US court denies virus researcher’s latest appeal challenging 7-year funding ban

Scott Brodie has almost run out of options.

A former professor at the University of Washington, Brodie is currently involved in his third lawsuit challenging a finding of scientific misconduct and a seven-year funding ban handed down in 2010 by the U.S. Department of Health and Human Services’ Office of Research Integrity. He says that in the time since his case was heard by an administrative law judge at the ORI level, new evidence has come to light that shows he “did not have a ‘full and fair opportunity to litigate’ the issues.” His lawsuit sought a court order to have the ORI revisit its decision.

Last year, a U.S. District Court judge dismissed the case, saying it revisited old issues that had already been litigated, but Brodie appealed that decision. Now, his quest may have come to an end: On Nov. 27, the U.S. Court of Appeals for the D.C. Circuit dismissed the appeal. If he wants to continue the case, Brodie’s only remaining option is to appeal the decision to the U.S. Supreme Court.

In the court order, the panel of three judges wrote:

the appellant’s claims are “insubstantial, implausible, foreclosed by prior decisions of this Court, or otherwise completely devoid of merit” …

As the district court here noted, this case represents Brodie’s third attempt to challenge his debarment, and it presents no new legal theory that Brodie did not or could not have raised in prior litigation …

The judges agreed with the lower court that the case “simply repackages allegations rejected” in a 2013 lawsuit, and said that the issues did not warrant a published opinion.

Brodie told Retraction Watch:

I expected [this decision] … I have learned first-hand that once ORI’s [Administrative Law Judge] has ruled there is essentially nothing that can be done to overturn that ruling and there is nothing legally that can be done to force the HHS debarring official to reopen a case …

He added that he hasn’t ruled out an appeal to the Supreme Court, “for the purpose of calling out the ORI on a larger scale,” to encourage Congressional action on regulation of research misconduct, and to raise awareness among scientists.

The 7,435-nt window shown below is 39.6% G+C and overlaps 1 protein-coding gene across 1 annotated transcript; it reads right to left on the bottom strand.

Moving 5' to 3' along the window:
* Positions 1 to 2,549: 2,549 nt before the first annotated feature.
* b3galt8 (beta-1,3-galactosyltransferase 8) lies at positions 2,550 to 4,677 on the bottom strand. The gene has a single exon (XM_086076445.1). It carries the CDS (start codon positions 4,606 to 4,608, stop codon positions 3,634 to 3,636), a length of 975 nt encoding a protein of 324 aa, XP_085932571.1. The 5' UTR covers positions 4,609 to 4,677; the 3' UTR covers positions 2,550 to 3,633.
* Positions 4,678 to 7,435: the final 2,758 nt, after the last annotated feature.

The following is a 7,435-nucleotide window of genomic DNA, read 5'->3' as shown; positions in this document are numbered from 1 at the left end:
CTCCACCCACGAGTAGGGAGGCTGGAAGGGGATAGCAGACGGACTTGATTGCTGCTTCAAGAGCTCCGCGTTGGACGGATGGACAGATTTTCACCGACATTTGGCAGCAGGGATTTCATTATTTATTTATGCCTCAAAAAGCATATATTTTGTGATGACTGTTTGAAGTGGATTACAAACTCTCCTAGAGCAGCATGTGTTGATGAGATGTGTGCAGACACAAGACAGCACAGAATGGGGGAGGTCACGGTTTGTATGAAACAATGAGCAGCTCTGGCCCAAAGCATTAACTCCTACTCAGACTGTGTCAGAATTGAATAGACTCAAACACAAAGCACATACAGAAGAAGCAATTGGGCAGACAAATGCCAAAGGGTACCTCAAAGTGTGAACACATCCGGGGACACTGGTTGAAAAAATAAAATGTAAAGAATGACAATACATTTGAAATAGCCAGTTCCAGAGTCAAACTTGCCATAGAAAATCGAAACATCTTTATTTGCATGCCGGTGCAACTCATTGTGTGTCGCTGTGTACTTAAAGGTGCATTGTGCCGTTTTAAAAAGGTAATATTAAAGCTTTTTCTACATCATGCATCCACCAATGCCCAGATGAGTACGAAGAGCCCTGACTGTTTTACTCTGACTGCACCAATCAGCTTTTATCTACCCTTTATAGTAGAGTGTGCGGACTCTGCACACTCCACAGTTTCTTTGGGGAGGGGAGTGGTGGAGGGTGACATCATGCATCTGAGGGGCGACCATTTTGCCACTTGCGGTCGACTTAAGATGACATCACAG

The ban from HHS funding — which expired March 17, meaning Brodie is technically eligible to apply for receive grants again — came after ORI found Brodie guilty of 15 acts of scientific misconduct, including fabricating data submitted in federal grant applications. Brodie says he has never been allowed his day in court to submit evidence he says could help exonerate him.

Paul Thaler, an attorney at Cohen Seglias who defends scientists in misconduct investigations, told Retraction Watch prior to the U.S. Appeals Court decision that he didn’t think the Supreme Court would elect to hear Brodie’s case. Thaler added:

He has fought it at every possible level. The problem for him is that at each succeeding level, the legal standard you have to overcome gets increasingly difficult.

In the brief submitted to the U.S. Court of Appeals, Brodie said that in 2013 he discovered issues with the 2003 misconduct investigation at the University of Washington. He said a public records request revealed that the university had seized his computers but had not properly sequestered them, which led to several issues. His petition said:

neither Brodie, nor the UW inquiry panel (“UWIP”), nor the UW investigative committee (“UWIC”) were ever made aware that the data, images, and other files on which their decisions rested did not originate from Brodie’s … computer.

Brodie asked ORI to re-open the debarment proceedings, but ORI declined. He then sued, seeking a court to order the agency to revisit that decision.

We also reached out to Brodie’s lawyer, Michael Schneider of Boston firm Good Schneider Cormier & Fried.

Richard Goldstein, an attorney at Boston firm Meyer Connolly who has also defended scientists accused of misconduct, told us:

The Brodie case, in my mind, emphasizes the extraordinary importance of properly assembling and sequestering all the relevant evidence as early as possible in the process. I’ve seen this situation in many instances, where the university, for whatever reason, doesn’t adequately collect and protect all documents and computer files. Various files and laptops and data may not have been properly sequestered and made available years and years ago.

As time goes by, if those mistakes are made and you don’t vigorously assert your rights, they get baked into the cake and it gets very hard to rectify them.

Brodie told us that during his debarment he has done “consulting for private industry,” but believes he has been blacklisted from receiving federal grants in the future and doesn’t expect to return to the research world:

Too much damage has been done.

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